Pope holds mass in storm-damaged Madrid base
Pope Benedict XVI, emerging into a dazzling sun after being lashed by a violent storm, celebrated mass Sunday for 1.5 million young pilgrims at a vast Madrid air base.
After spending a night under the stars, the faithful cheered as the 84-year-old arrived at the base, hit by sheets of rain, bolts of lightning and powerful winds the night before.
The leader of the world's 1.2 billion Roman Catholics then took his place on a tall white throne atop a massive wave-shaped stage, shaded by a giant parasol "tree", made of interwoven golden rods.
"I hope you were able to sleep despite the inclement weather," the pope said.
"I am sure that this morning you lifted your eyes to the sky more than once, not just your eyes but also your heart."
Many pilgrims could not receive the holy sacrament -- the blood and body of Christ for Roman Catholics -- because gusts of wind had damaged some temporary chapels, organisers said.
They would instead accept "spiritual communion" at the mass, which is the climax of August 16-21 World Youth Day celebrations, said a spokesman for the organisers.
One of 17 tents holding the sacrament collapsed in the Saturday night tempest, injuring seven young people who were taken to hospital with light injuries including one broken leg.
"Do not keep Christ to yourselves," the pope told the pilgrims from 193 nations.
"Share with others the joy of your faith," he said.
The pilgrims were from countries "filled with young people who are looking for something greater and, because their heart tells them that more authentic values do exist, they do not let themselves be seduced by the empty promise of a lifestyle that has no room for God," the pope said.
Also attending the Sunday service were Spain's King Juan Carlos I and Queen Sofia.
"This rain was a blessing. It made us laugh. We were so hot," said Ryoko Hasunuma, a nun who come from Japan with a group of about 300 pilgrims and spent the night at the airfield.
As the heavens opened during World Youth Day celebrations Saturday night, Benedict's skullcap was swept off and an assistant struggled to shelter the pope with a large white umbrella, which shook in the wind.
The pope, his thick white hair blown into disarray, gripped a copy of his sodden speech, the pages and his vestments flapping in the wind.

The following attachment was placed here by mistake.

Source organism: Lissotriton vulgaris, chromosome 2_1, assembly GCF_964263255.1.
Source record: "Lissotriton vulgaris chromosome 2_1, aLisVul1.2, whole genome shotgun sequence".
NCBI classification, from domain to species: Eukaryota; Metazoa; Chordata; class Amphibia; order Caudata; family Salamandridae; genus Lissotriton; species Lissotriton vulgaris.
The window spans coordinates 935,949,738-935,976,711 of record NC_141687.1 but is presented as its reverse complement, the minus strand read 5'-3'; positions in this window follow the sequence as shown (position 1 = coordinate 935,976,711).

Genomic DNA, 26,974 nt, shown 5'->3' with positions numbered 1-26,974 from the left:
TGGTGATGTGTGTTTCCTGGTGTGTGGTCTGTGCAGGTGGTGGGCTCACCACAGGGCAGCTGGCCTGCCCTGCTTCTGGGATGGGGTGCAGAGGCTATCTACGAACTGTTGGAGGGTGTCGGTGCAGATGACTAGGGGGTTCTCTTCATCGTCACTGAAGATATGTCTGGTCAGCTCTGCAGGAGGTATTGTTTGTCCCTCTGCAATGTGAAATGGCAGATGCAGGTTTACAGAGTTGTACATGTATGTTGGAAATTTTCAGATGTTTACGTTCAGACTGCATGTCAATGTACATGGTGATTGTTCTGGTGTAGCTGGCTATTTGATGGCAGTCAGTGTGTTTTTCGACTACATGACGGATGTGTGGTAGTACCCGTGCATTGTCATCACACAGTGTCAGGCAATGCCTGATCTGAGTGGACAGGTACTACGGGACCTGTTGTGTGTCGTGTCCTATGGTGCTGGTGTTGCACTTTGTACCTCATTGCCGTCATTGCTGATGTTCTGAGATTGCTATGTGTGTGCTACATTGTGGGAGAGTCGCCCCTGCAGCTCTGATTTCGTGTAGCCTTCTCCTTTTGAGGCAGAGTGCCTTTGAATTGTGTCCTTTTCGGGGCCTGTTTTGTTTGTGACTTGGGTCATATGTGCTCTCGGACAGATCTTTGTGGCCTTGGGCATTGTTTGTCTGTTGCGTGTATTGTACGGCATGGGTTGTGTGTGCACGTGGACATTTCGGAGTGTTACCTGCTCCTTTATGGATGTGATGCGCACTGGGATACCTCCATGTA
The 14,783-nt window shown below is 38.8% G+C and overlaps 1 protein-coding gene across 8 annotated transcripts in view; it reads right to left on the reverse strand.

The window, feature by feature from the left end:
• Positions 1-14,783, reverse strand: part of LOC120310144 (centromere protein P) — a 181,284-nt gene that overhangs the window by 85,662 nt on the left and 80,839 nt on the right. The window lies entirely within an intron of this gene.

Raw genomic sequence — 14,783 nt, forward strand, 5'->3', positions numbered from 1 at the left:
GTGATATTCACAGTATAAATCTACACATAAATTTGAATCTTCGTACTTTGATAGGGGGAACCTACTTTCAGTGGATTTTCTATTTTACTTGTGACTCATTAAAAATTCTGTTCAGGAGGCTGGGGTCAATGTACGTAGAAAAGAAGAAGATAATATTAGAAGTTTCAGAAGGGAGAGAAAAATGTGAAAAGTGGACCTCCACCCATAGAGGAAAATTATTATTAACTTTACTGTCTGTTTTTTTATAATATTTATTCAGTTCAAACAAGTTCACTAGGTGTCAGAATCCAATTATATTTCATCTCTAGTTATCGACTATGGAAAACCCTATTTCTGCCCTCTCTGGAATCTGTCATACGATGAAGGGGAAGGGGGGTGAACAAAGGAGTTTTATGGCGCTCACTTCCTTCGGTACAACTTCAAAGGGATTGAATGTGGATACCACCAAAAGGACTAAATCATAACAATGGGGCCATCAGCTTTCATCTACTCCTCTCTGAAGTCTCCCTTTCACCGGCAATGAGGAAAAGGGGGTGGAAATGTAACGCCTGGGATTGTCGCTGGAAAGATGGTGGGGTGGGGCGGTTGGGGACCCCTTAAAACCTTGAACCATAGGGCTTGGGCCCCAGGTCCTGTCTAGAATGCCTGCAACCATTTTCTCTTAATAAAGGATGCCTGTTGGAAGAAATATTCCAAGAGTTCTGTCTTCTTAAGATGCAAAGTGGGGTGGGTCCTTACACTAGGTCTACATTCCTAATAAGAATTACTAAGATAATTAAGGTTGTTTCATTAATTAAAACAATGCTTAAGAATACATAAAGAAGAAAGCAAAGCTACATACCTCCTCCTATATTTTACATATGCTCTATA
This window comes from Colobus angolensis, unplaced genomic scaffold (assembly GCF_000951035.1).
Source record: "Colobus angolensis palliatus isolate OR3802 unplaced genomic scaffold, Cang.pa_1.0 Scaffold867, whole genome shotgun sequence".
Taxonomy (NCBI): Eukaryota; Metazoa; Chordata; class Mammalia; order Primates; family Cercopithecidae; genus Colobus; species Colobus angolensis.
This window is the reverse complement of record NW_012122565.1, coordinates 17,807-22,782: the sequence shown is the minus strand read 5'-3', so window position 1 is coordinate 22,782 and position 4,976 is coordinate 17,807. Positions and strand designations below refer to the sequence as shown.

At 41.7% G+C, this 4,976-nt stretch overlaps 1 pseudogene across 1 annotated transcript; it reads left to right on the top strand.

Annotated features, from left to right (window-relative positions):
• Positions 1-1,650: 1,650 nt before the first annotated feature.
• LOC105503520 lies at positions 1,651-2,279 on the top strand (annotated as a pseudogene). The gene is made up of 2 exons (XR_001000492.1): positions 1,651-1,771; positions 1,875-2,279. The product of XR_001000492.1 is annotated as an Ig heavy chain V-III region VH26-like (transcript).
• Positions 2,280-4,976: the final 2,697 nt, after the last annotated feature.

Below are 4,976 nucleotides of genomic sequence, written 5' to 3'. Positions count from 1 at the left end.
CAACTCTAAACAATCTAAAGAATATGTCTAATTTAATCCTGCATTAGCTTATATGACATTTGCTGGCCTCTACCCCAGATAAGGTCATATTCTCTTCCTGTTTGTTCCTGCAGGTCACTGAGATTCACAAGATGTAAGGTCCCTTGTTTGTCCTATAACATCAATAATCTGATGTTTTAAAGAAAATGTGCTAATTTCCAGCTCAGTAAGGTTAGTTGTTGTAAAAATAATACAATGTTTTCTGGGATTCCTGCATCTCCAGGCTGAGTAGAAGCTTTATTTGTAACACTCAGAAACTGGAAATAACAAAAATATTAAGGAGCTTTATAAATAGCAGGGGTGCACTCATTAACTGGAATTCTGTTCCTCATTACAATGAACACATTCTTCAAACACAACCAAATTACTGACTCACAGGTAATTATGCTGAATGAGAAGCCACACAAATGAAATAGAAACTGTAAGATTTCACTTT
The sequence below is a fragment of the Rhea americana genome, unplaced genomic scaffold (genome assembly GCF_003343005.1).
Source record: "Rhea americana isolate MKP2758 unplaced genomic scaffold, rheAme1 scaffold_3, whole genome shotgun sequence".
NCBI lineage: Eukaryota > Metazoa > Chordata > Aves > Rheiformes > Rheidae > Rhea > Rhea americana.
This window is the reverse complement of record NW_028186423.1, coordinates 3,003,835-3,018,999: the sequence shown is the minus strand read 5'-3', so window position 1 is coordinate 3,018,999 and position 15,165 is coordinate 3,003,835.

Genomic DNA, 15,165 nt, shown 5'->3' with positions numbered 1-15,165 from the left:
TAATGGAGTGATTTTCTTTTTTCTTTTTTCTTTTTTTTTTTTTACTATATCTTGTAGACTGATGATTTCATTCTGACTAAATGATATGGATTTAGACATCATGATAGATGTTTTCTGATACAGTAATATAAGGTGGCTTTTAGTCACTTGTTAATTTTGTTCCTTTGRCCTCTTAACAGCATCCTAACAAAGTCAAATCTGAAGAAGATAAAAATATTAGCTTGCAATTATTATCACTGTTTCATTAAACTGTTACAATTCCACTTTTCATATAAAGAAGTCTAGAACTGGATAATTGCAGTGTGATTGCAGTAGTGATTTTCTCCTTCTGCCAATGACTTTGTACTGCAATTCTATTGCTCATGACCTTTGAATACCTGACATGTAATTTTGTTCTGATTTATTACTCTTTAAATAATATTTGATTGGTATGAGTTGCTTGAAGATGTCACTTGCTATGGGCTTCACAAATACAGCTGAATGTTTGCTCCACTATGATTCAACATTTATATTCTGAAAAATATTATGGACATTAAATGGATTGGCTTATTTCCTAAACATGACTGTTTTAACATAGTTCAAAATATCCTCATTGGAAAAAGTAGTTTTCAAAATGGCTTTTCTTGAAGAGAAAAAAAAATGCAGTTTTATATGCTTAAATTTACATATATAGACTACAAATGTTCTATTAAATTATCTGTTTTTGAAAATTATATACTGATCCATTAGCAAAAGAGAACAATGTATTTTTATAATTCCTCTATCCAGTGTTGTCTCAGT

Pilgrims tried to take shelter under large white and yellow umbrellas at the vast esplanade -- the size of 48 football fields -- at the Cuatro Vientos (Four Winds) airbase outside Madrid. Others used whatever they could find, or simply got drenched.
Firefighters were seen checking the stage structure for storm damage.
But the pope had not considered abandoning the stage, said the Holy See's spokesman, Federico Lombardi.
"Benedict XVI was determined, extremely determined to stay, just as the young stayed. He had not the slightest doubt. The storm was a parable of Christian life in which moments of difficulty are overcome by the strength of faith," Lombardi said.
"Today, the pope is very calm, very favourably impressed by the endurance of the young and their prayers."
He said police estimate that 1.5 million pilgrims packed the esplanade at the airbase, spilling out onto the surrounding area as there was not enough space. Organisers however declined to give a figure.
But the sheer scale of the celebrations in Madrid has sparked angry demonstrations at a time of economic hardship, with unemployment for under-25s running at more than 45 percent.
Thousands of protesters marched in central Madrid almost daily to protest the cost and to decry police crackdowns on earlier demonstrations.
But organisers say most of the cost will be covered by a registration fee from the pilgrims, and the celebration will be a massive tourist boost for Spain.
© 2011 AFP